Do you hear voices in your head? Mean, cruel voices that criticise you and make you feel bad about yourself? Voices that tell you that you are a failure, that you aren’t doing something the right way, that you aren’t good enough. That voice, my friend, is your inner critic and it needs dealing with pronto.
You would never speak to another person the way you allow your inner critic to speak to you. You need to learn how to stop the voice you hear on repeat like a broken record. You need to learn that it’s okay to make mistakes, after all, you wouldn’t be human if you didn’t let your emotions get the better of you now and then. You need to be kinder to yourself and learn how to practise self-compassion. But what is it?
Self-compassion is the art of showing yourself the same kindness and support that you would another person when they are struggling or having a bad time. We can all be guilty of showing the world a stiff upper lip as we put a brave face on things and bottle up our feelings and emotions. Instead, we should be telling ourselves that it’s okay to not be okay right now – nobody is perfect, no matter what they portray in person or online.
By practising self-compassion, we can become less judgemental of ourselves, embrace our imperfections and let go of the negativity that is dragging us down. Self-compassion is not about blame, self pity or making excuses. It’s about learning to care more about ourselves, banishing those feelings of shame and inadequacy. It’s about taming that inner critic and feeling better about ourselves. Sounds so simple when we put it like that, but ‘how do we do it?’, we hear you ask. Read on and we’ll share some tips.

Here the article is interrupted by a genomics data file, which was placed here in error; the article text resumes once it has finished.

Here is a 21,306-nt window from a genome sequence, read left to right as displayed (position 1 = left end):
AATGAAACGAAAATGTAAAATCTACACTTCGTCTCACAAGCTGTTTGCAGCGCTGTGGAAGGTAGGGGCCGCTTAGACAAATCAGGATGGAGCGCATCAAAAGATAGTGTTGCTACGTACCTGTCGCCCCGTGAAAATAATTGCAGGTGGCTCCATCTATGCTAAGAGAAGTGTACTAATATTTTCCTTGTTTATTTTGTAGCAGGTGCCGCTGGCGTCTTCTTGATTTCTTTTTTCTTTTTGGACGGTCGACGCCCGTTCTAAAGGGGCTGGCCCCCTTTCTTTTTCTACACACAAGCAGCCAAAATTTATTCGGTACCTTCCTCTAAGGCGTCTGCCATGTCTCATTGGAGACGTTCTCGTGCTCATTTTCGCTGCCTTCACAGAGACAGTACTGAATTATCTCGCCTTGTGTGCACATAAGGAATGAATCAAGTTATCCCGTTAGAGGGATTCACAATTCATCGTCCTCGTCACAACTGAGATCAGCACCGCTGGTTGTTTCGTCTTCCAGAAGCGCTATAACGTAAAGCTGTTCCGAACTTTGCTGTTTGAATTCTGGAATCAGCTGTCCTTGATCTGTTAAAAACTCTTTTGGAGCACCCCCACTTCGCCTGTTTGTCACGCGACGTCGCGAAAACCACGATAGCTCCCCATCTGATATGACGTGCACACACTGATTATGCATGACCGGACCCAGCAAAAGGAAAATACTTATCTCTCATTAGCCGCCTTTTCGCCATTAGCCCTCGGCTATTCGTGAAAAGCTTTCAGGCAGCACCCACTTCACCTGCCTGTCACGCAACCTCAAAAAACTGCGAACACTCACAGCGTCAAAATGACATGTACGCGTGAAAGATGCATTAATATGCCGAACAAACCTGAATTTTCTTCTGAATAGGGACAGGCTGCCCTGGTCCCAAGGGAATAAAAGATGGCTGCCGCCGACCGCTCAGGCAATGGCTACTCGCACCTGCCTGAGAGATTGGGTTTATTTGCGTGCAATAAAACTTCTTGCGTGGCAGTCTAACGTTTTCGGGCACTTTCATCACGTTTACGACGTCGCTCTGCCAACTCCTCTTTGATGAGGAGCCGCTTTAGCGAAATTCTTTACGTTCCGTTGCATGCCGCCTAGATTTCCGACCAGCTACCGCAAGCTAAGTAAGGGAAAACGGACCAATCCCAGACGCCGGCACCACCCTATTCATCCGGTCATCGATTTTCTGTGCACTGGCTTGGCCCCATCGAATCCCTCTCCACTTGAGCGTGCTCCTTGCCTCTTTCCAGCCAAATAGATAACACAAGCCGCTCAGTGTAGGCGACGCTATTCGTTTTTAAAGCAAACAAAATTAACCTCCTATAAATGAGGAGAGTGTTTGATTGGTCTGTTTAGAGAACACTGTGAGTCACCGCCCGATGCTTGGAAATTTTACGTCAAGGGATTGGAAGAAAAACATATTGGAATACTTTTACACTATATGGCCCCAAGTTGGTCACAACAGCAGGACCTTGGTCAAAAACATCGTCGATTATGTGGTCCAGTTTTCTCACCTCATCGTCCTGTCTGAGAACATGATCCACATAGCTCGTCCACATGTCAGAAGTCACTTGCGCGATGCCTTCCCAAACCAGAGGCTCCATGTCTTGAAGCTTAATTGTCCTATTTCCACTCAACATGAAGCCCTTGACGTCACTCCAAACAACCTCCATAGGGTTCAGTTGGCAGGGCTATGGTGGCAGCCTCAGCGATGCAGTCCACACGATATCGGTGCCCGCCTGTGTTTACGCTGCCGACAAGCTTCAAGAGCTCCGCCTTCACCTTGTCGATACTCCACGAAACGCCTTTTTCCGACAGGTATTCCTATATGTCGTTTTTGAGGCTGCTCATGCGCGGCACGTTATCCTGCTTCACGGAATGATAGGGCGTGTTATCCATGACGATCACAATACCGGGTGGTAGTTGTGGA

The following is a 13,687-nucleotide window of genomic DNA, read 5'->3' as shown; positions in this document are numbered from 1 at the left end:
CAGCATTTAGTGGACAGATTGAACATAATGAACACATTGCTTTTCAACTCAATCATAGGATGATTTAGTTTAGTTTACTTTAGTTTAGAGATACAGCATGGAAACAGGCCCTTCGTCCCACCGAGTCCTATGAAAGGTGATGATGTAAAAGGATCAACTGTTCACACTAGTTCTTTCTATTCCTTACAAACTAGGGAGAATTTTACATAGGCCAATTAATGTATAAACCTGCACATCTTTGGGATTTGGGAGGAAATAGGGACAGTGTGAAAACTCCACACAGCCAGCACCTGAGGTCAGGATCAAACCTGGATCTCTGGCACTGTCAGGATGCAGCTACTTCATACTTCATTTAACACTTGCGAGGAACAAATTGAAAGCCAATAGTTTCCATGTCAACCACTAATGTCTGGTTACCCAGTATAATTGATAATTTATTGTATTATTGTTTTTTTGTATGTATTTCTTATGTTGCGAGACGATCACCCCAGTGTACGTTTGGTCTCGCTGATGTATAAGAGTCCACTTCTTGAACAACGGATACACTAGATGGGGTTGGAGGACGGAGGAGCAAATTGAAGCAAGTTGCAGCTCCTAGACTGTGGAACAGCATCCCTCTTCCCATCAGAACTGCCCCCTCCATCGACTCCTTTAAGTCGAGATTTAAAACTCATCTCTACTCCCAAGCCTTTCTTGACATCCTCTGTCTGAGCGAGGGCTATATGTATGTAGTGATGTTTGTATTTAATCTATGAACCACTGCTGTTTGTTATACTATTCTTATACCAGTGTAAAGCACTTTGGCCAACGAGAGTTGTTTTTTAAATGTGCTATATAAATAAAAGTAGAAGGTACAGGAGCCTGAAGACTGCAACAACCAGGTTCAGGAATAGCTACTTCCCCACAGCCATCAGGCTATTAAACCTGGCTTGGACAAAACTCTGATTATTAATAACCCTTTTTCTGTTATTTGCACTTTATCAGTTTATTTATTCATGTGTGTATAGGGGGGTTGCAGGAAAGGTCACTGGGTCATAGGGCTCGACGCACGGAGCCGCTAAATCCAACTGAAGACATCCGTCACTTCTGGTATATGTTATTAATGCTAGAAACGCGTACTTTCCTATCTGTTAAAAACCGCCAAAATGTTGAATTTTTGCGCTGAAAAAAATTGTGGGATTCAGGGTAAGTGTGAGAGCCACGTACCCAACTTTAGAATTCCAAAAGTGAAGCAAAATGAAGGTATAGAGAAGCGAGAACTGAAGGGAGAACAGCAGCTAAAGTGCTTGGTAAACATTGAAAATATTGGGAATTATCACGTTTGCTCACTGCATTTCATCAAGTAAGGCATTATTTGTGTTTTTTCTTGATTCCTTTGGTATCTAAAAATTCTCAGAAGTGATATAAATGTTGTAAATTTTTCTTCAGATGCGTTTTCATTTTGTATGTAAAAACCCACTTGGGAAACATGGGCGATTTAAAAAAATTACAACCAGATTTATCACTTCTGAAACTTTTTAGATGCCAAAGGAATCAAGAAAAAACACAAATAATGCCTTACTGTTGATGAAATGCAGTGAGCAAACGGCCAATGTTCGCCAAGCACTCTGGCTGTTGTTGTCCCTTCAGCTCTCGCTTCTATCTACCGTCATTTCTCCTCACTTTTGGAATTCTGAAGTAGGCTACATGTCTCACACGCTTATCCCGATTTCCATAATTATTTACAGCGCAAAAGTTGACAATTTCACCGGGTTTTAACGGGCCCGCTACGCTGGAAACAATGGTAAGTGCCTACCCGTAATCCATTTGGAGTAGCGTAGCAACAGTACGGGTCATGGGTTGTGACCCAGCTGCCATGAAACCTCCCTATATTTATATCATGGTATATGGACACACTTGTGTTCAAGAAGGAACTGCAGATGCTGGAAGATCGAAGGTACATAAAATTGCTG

Make friends with yourself
Treat yourself with the same care and compassion that you have for the people you care about. You already know that you can’t fix all your friend’s issues or take away their pain, but you know how to be kind to them and support them. That is exactly how you need to be with yourself.
Stop beating yourself up
Your inner critic has conditioned you to remind yourself that you are a horrible person, when in fact you know very well that you aren’t. It’s okay to feel upset, or sad or even angry and it certainly does not mean you are a bad person or a failure. Learn to live with the things that you aren’t so good at, just as you happily accept that you are good at things. Accept who you are.
We all have to do things we don’t enjoy from time to time. Remember to treat yourself and make time for the things you enjoy doing. Happy experiences that bring you joy release those happy hormones and we all deserve some of them. Banish the shame and do something you love.
Accept yourself, warts and all
You don’t have to like something to accept it. I’ve reached a stage in my life, for example, where perimenopause has damaged both my confidence and my stamina. I’m not happy about that at all, but I am learning to live with the fact that I’m now too old to burn the candle at both ends these days. My singing voice is never going to get me a recording a contract, but when I sing out loud my dog will always wag his tail. I am what I am (now there’s a song I’m happy to belt out at the top of my lungs!). Accept your limitations and instead focus on the positives.
We hope these tips will help you be kinder to yourself. The way you treat you will have an impact on everything you do, so stop being so hard on yourself and tame that inner critic of yours. Life’s hard enough sometimes as it is. Show yourself some compassion – you deserve it!